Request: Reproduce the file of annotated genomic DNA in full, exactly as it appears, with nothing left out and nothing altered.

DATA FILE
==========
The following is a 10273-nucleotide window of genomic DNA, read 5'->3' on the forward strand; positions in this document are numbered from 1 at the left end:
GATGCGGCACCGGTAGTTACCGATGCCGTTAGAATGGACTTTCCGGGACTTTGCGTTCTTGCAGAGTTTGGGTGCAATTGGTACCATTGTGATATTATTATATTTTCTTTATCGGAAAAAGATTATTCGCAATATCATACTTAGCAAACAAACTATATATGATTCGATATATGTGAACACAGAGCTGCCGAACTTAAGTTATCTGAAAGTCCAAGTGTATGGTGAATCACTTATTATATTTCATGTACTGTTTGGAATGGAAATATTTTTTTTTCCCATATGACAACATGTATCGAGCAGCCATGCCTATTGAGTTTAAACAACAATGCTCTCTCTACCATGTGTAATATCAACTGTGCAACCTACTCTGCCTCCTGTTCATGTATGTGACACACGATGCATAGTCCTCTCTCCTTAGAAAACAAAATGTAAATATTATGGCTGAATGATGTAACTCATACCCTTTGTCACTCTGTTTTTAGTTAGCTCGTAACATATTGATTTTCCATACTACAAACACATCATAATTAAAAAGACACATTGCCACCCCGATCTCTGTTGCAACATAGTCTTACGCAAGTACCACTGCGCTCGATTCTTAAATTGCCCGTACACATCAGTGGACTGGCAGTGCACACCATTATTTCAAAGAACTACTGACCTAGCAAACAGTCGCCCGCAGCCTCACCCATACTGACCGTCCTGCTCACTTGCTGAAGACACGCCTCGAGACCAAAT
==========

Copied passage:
The following is a 10273-nucleotide window of genomic DNA, read 5'->3' on the forward strand; positions in this document are numbered from 1 at the left end:
GATGCGGCACCGGTAGTTACCGATGCCGTTAGAATGGACTTTCCGGGACTTTGCGTTCTTGCAGAGTTTGGGTGCAATTGGTACCATTGTGATATTATTATATTTTCTTTATCGGAAAAAGATTATTCGCAATATCATACTTAGCAAACAAACTATATATGATTCGATATATGTGAACACAGAGCTGCCGAACTTAAGTTATCTGAAAGTCCAAGTGTATGGTGAATCACTTATTATATTTCATGTACTGTTTGGAATGGAAATATTTTTTTTTCCCATATGACAACATGTATCGAGCAGCCATGCCTATTGAGTTTAAACAACAATGCTCTCTCTACCATGTGTAATATCAACTGTGCAACCTACTCTGCCTCCTGTTCATGTATGTGACACACGATGCATAGTCCTCTCTCCTTAGAAAACAAAATGTAAATATTATGGCTGAATGATGTAACTCATACCCTTTGTCACTCTGTTTTTAGTTAGCTCGTAACATATTGATTTTCCATACTACAAACACATCATAATTAAAAAGACACATTGCCACCCCGATCTCTGTTGCAACATAGTCTTACGCAAGTACCACTGCGCTCGATTCTTAAATTGCCCGTACACATCAGTGGACTGGCAGTGCACACCATTATTTCAAAGAACTACTGACCTAGCAAACAGTCGCCCGCAGCCTCACCCATACTGACCGTCCTGCTCACTTGCTGAAGACACGCCTCGAGACCAAAT